THE Federal Coalition has moved to dispel accusations of lethargic agriculture policy development with a bold announcement on Thursday to boost spending on the research sector of the industry in a bid to lift farm productivity.
News that an elected Coalition Government will increase the federal contribution to 15 rural research and development corporations (RDCs) with a $100 million commitment will be welcomed no doubt by industry leaders and primary producers, who understand productivity improvements and lower production costs are the keys to surviving on the land, when populations are increasing and resources are dwindling.
NSW Farmers Association president Fiona Simson has come quickly out of the blocks to praise the proposal, saying that with just over $200 million currently contributed by the Australian Government in matching R&D funding to RDCs, this injection represents a significant contribution to the industry.
Ms Simson is also right in saying that it is encouraging to see the change in language and a commitment to an investment in agricultural R&D which focuses on increasing the profitability of the sector.
As primary producers across Queensland are only too aware, for too long government spending to support profitability seems to have been put in the too-hard basket, and difficult to sell to city voters in marginal coastal electorates who often remain disconnected from the process that delivers them fresh, healthy and affordable food every day.
However, as primary producers also acutely understand, when government invests in rural Australia, it helps to build vibrant communities, which in turn attracts further investment and development.
Productivity has driven the Australian agricultural sector’s competitiveness for the past 50 years. Without productivity growth, it is estimated that the gross value of production could be $25 billion less than current estimates.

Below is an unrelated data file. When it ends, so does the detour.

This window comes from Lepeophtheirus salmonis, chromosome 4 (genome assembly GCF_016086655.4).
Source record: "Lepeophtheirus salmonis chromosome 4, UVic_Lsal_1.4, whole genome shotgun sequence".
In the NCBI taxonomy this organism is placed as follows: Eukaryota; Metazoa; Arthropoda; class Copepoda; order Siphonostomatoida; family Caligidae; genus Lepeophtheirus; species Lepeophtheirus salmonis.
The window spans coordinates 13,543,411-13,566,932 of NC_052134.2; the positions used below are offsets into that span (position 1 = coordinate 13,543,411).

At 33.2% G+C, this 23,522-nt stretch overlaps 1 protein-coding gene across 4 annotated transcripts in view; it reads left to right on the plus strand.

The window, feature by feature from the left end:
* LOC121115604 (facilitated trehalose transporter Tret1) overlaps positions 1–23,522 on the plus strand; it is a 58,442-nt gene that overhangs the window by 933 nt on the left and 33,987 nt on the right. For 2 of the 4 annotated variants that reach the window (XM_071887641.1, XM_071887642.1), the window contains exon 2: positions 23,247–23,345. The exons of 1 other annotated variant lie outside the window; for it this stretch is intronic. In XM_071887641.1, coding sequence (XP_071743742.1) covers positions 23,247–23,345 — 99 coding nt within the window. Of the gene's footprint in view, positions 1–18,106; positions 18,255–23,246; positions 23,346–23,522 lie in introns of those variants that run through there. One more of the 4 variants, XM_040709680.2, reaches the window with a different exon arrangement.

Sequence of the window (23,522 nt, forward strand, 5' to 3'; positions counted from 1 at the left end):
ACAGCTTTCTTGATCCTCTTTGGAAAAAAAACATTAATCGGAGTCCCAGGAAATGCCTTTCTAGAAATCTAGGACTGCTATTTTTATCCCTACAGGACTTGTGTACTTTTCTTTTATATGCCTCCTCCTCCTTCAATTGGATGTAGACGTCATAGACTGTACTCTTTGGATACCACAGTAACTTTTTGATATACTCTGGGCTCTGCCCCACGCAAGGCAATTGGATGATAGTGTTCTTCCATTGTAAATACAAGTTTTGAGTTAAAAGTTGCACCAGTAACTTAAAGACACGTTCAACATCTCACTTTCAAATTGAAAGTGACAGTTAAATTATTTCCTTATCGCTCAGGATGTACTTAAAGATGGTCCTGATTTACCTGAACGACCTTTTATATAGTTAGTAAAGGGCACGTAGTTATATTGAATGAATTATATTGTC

Improved productivity enables better food to be produced at cheaper prices and with less impact on the environment.
It also means that Australian farmers can continue to compete on the world and domestic stage without the financial support provided by governments to many farmers overseas.
Industry is still combing through the policy’s fine print and reserving full judgement until it can be known whether this commitment of the Coalition’s will be limited by industry contributions or production, given that the Australian Government generally matches expenditure on R&D up to 0.5 per cent of industry gross value of production.
The Coalition’s announcement on biosecurity innovations will also find a receptive ear in Queensland, as the 12-month anniversary of the Bovine Johne’s disease (BJD) outbreak looms and 35 properties remain under quarantine as a result of last year’s incursion.
The Coalition’s announcement to reinstate legal representation funding for pastoral respondents in native title claims is another positive step forward for our industry.
In January this year, the then Gillard Labor government ceased funding respondents but continued to fund claimants, which threatened continuation of collective representations already under way and created inequality in the native title process.
The Coalition’s reinstatement of funding is a much-needed move to restore equitable access to justice and dispel the confusion surrounding native title claims among pastoralists.